SUMMARY OF ARGUMENT

    This case presents the Court with several important opportunities to clarify the "presumption of prudence" created by the Third Circuit in Moench v. Robertson, 62 F.3d 553, 571 (3d Cir. 1995), and adopted by this Court in Kirschbaum. The Secretary urges the Court to: (1) hold that plan language mandating that the plan offer an employer stock fund as an investment option does not excuse fiduciaries from their ERISA duties of loyalty and care under section 404, 29 U.S.C. § 1104, when those duties require overriding plan terms; (2) adopt the reasoning of the Sixth Circuit in Pfeil v. State Street Bank & Trust Co., 671 F.3d 585, 592-94 (6th Cir. 2012), and decline to transform the presumption of prudence adopted in Kirschbaum into a heightened pleading requirement; (3) clarify that the "reasonable fiduciaries" standard adopted by this Court in Kirschbaum establishes what plaintiffs need to prove to rebut the presumption of prudence and that the standard does not require the plaintiff to show the fiduciaries' knowledge, based on nonpublic information, of an impending "dire situation" ; and (4) recognize that plan fiduciaries have an affirmative duty to disclose material truthful information about the company's financial situation if they have reason to believe that the employer stock price was inflated or participants may have been misled by inaccurate or overly optimistic statements in the company's public SEC filings. Reversing the district court on these grounds would serve to restore balance to the competing goals identified by this Court in Kirschbaum: "protection of employee benefits" and Congress's "preference for plan investment in the employer's stock." 526 F.3d at 253.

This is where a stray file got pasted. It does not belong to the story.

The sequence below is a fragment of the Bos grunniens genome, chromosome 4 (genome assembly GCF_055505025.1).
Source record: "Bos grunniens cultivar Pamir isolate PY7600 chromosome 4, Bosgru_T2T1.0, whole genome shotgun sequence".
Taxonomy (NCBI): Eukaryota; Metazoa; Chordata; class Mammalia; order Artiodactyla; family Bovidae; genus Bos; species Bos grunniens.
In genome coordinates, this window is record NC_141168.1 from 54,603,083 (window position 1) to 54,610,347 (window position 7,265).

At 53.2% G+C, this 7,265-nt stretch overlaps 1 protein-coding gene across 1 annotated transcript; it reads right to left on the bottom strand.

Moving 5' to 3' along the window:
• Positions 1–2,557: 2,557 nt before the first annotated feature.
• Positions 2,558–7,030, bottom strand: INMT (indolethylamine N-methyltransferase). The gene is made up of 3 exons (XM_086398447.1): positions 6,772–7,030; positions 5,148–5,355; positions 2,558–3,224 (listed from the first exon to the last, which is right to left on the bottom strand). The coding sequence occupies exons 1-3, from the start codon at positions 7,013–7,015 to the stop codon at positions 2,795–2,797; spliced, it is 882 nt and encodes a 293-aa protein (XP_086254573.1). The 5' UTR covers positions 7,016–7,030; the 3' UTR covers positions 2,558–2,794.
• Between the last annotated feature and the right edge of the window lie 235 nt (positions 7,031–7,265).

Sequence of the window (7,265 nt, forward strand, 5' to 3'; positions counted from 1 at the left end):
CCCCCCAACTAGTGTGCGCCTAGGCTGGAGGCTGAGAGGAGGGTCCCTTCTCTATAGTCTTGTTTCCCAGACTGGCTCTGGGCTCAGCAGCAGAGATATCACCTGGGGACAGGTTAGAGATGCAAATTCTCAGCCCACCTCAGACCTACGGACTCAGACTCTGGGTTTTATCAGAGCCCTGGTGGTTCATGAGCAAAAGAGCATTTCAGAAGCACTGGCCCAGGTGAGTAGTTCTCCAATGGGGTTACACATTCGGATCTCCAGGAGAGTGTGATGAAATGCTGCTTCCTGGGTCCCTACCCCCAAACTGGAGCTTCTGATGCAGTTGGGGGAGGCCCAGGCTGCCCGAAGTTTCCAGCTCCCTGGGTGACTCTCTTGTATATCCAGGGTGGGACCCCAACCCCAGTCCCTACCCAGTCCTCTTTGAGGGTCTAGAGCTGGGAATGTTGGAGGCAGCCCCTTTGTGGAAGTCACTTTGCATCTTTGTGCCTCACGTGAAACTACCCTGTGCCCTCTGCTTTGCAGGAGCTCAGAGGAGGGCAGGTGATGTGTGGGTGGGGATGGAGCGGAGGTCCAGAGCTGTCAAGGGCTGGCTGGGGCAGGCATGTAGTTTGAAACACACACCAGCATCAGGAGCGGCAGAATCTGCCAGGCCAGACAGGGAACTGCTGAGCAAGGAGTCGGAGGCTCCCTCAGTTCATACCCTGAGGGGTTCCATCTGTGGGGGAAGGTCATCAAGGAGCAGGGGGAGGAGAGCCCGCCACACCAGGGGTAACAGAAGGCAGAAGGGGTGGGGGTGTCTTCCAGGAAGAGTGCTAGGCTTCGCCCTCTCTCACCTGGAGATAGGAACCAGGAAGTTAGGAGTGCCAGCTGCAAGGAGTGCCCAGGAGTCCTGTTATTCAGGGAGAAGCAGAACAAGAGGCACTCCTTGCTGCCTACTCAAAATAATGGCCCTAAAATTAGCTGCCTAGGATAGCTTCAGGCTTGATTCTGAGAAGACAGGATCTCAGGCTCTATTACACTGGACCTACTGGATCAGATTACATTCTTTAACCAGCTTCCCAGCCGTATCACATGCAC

ARGUMENT

I.    THE DISTRICT COURT'S DISMISSAL OF THE FIDUCIARY BREACH CLAIMS BASED ON THE PRESUMPTION OF PRUDENCE SHOULD BE REVERSED